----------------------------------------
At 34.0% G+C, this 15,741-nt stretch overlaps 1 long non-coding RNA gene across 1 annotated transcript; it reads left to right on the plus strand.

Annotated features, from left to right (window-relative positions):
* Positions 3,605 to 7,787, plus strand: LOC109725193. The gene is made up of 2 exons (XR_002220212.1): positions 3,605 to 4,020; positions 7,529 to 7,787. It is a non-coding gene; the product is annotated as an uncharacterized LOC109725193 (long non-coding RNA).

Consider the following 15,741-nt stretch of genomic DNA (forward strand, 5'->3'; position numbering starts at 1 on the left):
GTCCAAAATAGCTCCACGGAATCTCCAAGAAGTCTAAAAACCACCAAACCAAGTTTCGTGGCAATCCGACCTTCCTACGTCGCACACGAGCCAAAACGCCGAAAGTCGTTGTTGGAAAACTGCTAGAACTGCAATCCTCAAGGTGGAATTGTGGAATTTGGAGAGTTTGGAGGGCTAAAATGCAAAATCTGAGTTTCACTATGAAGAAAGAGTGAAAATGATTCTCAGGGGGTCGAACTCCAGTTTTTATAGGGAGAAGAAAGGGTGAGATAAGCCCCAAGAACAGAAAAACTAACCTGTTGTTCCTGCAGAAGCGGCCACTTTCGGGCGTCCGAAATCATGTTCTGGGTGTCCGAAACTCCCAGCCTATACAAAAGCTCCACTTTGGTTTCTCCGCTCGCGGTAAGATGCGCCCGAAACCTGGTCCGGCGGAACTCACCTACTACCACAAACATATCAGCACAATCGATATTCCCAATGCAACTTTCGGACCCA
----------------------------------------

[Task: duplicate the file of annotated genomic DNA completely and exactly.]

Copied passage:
At 34.0% G+C, this 15,741-nt stretch overlaps 1 long non-coding RNA gene across 1 annotated transcript; it reads left to right on the plus strand.

Annotated features, from left to right (window-relative positions):
* Positions 3,605 to 7,787, plus strand: LOC109725193. The gene is made up of 2 exons (XR_002220212.1): positions 3,605 to 4,020; positions 7,529 to 7,787. It is a non-coding gene; the product is annotated as an uncharacterized LOC109725193 (long non-coding RNA).

Consider the following 15,741-nt stretch of genomic DNA (forward strand, 5'->3'; position numbering starts at 1 on the left):
GTCCAAAATAGCTCCACGGAATCTCCAAGAAGTCTAAAAACCACCAAACCAAGTTTCGTGGCAATCCGACCTTCCTACGTCGCACACGAGCCAAAACGCCGAAAGTCGTTGTTGGAAAACTGCTAGAACTGCAATCCTCAAGGTGGAATTGTGGAATTTGGAGAGTTTGGAGGGCTAAAATGCAAAATCTGAGTTTCACTATGAAGAAAGAGTGAAAATGATTCTCAGGGGGTCGAACTCCAGTTTTTATAGGGAGAAGAAAGGGTGAGATAAGCCCCAAGAACAGAAAAACTAACCTGTTGTTCCTGCAGAAGCGGCCACTTTCGGGCGTCCGAAATCATGTTCTGGGTGTCCGAAACTCCCAGCCTATACAAAAGCTCCACTTTGGTTTCTCCGCTCGCGGTAAGATGCGCCCGAAACCTGGTCCGGCGGAACTCACCTACTACCACAAACATATCAGCACAATCGATATTCCCAATGCAACTTTCGGACCCA